Probably the oddest of the Crown Vic's many features was that it had a towing package. Seriously, a factory towing package, with a hitch at the back and everything. You know how in the '60s, all Matchbox cars had a tow hitch molded into them, regardless of whether the model was a Ford Zodiac sedan or a Ferrari GTO? It was a little like that. One day, while I was waiting at a traffic light, a man riding as a passenger in the lane next to me rolled his window down and offered me $200 for it, and I probably would have sold it, but it wasn't detachable. When I told him that, he said in that case he'd give me $2500 for the whole car, but the light changed and I never found out if he was serious.
Like I said before, I only regretted buying that car once. That was on the Christmas after I bought it. I was driving north on the afternoon of the 24th, to spend the holidays with the folks, when the car started to die. In my experience, when modern cars break down, they just suddenly stop working all at once, as some computerized component or another gives up the magic smoke and dies. Older machinery like the Crown Vic (which, though made in 1989, was based on a largely unchanged platform that dated back to the '70s at least) tends to linger. Power falls off, cylinders misfire, the electronics start behaving strangely, maybe the transmission gets confused... the process takes long enough that you have time to pass through the five stages of grief while it's happening.
I think I had reached Bargaining by the time I coaxed the dying Ford into the parking lot of a hotel in Freeport, and just in the nick of time; let's just say I wouldn't have been able to correct my parking job if I hadn't done it right the first time, and leave it at that. It expired as I put it in Park, and responded to no provocation thereafter; the electrical system had gone completely dark. Even the dome light didn't come on when I opened the door.
At a loss, I called my mother to let her know I'd run into a bit of a problem. I was a hundred miles from home and 200 from my destination, and night was falling; I thought I might have to stay the night at the hotel I'd just been beached at, but she has a brother who lives in Portland (which I had just passed), and his wife worked at one of the car rental places at the airport there. So Mom called them to see if she could get a rental car sent up to rescue me.
Meanwhile, I went into the hotel to ask if they minded if I left the car there for a day or two. I assumed they would say no and I'd have to have it towed somewhere, probably to the Ford garage in Freeport, where they wouldn't be able to look at it until who knew when because it was Christmas; but the guy said sure, it's pretty slow here this time of year, as long as it's gone by New Year's we're cool. So that was nice.
A little while later my uncle drove up in his own car; they hadn't been able to arrange a rental for reasons I cannot now remember (maybe the holiday again), so instead, he and Mom had worked out a thing where he'd take me up the Interstate and she'd come down and meet us halfway, at a little town called Newport. We'd all have dinner at the Pizza Hut there and then go our separate ways.
It was kind of surreal. Mom's brother was my favorite uncle when I was a kid; he lived up in Aroostook County then, and we used to hang out a lot whenever I was up there. He moved to Portland when I was in middle school, got married and unexpectedly started a family a bit late in life, and we'd seen each other maybe twice in the... oh... 12 or so years since then. The trip wasn't awkward at all, but it was an odd reason for a reunion, and then when we got to Newport it was raining cats and dogs and the power was out. Strange scene in the parking lot of the shut-down 24-hour Irving station, transferring luggage in the dark and the pouring rain. Sort of put the kibosh on the "dinner" part of the plan.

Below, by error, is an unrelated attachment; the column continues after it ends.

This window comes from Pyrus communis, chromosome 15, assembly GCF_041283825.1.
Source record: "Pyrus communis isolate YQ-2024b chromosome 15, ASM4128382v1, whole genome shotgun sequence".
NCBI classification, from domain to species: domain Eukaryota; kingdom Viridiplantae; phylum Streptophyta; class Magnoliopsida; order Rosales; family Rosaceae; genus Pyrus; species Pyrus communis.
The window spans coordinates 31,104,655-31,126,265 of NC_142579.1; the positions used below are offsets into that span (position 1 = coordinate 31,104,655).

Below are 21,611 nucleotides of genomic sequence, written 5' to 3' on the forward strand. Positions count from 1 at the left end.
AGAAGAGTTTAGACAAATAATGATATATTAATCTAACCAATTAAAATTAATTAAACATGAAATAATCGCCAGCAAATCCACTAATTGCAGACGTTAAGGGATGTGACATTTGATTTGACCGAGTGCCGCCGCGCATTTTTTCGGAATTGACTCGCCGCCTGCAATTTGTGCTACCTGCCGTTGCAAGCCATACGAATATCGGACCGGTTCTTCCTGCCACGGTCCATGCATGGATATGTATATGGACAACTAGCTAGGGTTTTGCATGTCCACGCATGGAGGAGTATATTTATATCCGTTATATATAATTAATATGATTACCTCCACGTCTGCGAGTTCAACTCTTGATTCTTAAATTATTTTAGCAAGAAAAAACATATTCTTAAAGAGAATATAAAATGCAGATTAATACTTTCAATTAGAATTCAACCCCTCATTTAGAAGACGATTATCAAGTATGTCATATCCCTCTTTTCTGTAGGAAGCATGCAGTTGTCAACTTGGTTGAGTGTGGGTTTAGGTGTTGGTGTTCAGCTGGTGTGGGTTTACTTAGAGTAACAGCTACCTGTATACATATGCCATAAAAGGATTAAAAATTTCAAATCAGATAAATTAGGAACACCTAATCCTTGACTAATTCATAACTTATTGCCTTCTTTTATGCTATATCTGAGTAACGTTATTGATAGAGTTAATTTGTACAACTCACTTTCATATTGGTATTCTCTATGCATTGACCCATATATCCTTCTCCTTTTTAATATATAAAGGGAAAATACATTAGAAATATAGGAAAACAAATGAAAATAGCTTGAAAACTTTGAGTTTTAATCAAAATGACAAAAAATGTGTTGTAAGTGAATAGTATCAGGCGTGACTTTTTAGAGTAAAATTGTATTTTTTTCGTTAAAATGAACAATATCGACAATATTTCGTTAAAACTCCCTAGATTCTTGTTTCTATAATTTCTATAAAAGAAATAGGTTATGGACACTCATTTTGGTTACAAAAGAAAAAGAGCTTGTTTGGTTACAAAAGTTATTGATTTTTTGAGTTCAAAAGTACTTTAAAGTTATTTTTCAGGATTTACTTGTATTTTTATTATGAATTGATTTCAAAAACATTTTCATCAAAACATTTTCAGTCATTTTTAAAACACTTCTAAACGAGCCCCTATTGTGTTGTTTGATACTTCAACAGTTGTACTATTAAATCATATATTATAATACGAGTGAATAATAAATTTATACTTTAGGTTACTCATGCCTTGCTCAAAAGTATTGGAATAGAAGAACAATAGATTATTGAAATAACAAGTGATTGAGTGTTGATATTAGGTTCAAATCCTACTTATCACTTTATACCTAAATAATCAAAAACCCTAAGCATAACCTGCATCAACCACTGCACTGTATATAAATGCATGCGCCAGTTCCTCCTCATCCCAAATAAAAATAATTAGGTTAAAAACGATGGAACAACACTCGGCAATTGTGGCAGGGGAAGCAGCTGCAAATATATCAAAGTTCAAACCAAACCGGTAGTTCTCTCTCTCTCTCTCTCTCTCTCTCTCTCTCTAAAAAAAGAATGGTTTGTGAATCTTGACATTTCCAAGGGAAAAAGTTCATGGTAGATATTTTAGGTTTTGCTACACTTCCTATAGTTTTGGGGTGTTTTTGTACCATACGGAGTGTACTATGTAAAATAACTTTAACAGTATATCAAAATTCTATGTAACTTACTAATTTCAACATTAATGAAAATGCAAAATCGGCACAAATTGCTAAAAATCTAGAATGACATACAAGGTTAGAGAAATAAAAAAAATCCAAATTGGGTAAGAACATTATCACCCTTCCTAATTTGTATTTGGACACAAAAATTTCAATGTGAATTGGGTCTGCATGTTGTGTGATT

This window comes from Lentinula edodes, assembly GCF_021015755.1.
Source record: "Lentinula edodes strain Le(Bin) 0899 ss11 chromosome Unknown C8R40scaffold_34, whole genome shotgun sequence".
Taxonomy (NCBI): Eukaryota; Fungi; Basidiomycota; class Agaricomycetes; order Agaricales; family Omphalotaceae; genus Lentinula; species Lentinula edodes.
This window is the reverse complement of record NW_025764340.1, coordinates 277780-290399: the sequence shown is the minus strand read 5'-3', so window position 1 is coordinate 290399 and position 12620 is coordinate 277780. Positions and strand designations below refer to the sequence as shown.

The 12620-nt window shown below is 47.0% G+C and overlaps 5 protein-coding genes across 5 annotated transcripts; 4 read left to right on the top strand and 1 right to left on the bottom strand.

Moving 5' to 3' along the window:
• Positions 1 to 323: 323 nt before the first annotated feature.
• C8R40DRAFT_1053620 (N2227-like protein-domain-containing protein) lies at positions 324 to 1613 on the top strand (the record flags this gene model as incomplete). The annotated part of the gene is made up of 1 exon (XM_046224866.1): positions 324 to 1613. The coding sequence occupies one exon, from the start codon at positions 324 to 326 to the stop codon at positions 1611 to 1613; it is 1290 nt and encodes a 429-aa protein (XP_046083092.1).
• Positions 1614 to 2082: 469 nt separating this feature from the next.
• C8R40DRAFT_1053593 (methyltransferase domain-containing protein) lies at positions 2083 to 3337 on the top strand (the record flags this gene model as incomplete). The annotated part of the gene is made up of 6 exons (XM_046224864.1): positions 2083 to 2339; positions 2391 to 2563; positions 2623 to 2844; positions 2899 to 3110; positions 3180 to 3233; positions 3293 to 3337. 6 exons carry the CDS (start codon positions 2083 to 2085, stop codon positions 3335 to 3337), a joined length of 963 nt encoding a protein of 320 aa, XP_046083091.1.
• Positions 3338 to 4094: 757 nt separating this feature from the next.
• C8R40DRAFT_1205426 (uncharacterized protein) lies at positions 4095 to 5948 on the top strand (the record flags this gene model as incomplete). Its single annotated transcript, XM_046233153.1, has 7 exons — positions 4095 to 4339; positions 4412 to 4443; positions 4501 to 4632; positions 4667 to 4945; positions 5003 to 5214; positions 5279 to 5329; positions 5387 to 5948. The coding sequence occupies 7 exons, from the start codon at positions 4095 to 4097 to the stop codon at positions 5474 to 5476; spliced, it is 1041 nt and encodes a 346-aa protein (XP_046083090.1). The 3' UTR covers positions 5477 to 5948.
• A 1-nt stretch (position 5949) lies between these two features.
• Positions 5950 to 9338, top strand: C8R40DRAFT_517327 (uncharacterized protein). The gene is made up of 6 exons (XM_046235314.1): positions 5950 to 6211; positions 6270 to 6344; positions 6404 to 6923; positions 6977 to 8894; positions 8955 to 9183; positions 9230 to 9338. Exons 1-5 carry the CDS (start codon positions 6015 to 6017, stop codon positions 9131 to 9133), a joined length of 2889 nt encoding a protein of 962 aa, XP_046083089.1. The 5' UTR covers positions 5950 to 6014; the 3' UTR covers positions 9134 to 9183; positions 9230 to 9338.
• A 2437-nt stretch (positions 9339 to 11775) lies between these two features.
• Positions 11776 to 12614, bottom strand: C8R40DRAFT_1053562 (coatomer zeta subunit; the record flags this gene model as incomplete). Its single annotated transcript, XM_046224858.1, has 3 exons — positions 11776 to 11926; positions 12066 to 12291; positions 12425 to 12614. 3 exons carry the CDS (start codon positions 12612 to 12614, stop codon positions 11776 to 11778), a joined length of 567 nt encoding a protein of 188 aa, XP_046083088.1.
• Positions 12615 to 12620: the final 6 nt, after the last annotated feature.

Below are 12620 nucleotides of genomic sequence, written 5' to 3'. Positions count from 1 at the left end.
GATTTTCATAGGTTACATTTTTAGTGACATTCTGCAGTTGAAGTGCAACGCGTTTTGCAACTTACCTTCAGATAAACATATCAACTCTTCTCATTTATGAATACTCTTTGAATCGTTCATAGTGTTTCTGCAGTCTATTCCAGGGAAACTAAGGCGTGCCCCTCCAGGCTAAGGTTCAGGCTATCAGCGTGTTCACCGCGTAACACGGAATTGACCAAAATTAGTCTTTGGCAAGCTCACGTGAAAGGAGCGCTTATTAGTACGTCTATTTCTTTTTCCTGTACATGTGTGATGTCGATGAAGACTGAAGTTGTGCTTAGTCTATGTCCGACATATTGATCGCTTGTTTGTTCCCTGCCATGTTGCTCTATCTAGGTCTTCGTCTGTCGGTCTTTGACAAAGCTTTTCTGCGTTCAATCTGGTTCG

The day after Christmas, Dad and I drove back down to Freeport to see what was wrong with the car. Dad had a spare car battery with him, as you do, and when we put it in, the Crown Vic fired right up like nothing was wrong with it. From this we concluded that the alternator had failed, so we took up a mile or so up the road to an auto parts place we'd noticed on the way in from the Interstate.
Now, there are two things about replacing the alternator in a car. One is that you get reamed on the price of the new one unless you have an old one to trade for it. And the other is that, even in a big old car with as much free space as a Crown Vic has in its engine compartment, it takes a while.
I wish I had been able to get a picture of us at work, but I wasn't, because cell phones didn't have cameras in them back then. It's a shame. There would be distinct comedy value in a photo of my father, bundled up in his old work coat, removing the alternator from my old Crown Vic in a snowy parking lot, directly under the sign on the side of the parts store reading
FOR LIABILITY REASONS
DO NOT WORK ON CARS
IN THIS PARKING AREA
I'm sure the guy working in the store knew exactly what was up when we walked in, all cold and red-faced, with a dead Ford alternator to trade it in for a fresh one, but I guess he was feeling some of the holiday spirit too, because he never said a word about it.
Well, OK, I said I regretted buying the car once, but on balance, maybe the ensuing adventure canceled out the angst of the initial failure. :)
Apart from that, I had a lovely time with the old heap, though by the middle of the next year it was getting decidedly creaky. Around that time, Dad mentioned that he knew someone who wanted to buy it as a Project Car, and I got a "sorry we moved your job to Seattle" payout from the company that bought the place where I worked at around the same time, so I decided to sell out and use the money as a down payment on a newer vehicle. I can't remember if I made a profit on it, probably not, but what the hell.
Strangely, although I never gave this car a name, I did later base a Transformers OC on it.
* not really, but, I mean...
Benjamin D. Hutchins, Co-Founder, Editor-in-Chief, & Forum Mod
Eyrie Productions, Unlimited http://www.eyrie-productions.com/
zgryphon at that email service Google has
Ceterum censeo Carthaginem esse delendam.